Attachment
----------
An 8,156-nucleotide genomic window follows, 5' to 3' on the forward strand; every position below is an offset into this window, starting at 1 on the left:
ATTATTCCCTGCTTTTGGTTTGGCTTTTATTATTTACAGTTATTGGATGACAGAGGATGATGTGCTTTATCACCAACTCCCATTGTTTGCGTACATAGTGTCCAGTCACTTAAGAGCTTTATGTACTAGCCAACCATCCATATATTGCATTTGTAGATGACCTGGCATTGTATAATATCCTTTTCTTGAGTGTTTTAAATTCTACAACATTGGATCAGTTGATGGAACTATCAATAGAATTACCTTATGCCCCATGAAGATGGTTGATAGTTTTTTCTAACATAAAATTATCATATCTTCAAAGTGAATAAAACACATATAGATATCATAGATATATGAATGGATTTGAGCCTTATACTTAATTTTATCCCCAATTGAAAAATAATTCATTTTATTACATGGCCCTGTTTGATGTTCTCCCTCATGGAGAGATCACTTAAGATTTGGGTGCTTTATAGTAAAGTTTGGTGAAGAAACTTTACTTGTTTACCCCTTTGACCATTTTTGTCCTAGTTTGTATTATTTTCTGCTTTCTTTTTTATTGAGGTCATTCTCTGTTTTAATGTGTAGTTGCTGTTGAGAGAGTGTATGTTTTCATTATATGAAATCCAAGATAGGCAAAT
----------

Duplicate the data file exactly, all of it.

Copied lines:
An 8,156-nucleotide genomic window follows, 5' to 3' on the forward strand; every position below is an offset into this window, starting at 1 on the left:
ATTATTCCCTGCTTTTGGTTTGGCTTTTATTATTTACAGTTATTGGATGACAGAGGATGATGTGCTTTATCACCAACTCCCATTGTTTGCGTACATAGTGTCCAGTCACTTAAGAGCTTTATGTACTAGCCAACCATCCATATATTGCATTTGTAGATGACCTGGCATTGTATAATATCCTTTTCTTGAGTGTTTTAAATTCTACAACATTGGATCAGTTGATGGAACTATCAATAGAATTACCTTATGCCCCATGAAGATGGTTGATAGTTTTTTCTAACATAAAATTATCATATCTTCAAAGTGAATAAAACACATATAGATATCATAGATATATGAATGGATTTGAGCCTTATACTTAATTTTATCCCCAATTGAAAAATAATTCATTTTATTACATGGCCCTGTTTGATGTTCTCCCTCATGGAGAGATCACTTAAGATTTGGGTGCTTTATAGTAAAGTTTGGTGAAGAAACTTTACTTGTTTACCCCTTTGACCATTTTTGTCCTAGTTTGTATTATTTTCTGCTTTCTTTTTTATTGAGGTCATTCTCTGTTTTAATGTGTAGTTGCTGTTGAGAGAGTGTATGTTTTCATTATATGAAATCCAAGATAGGCAAAT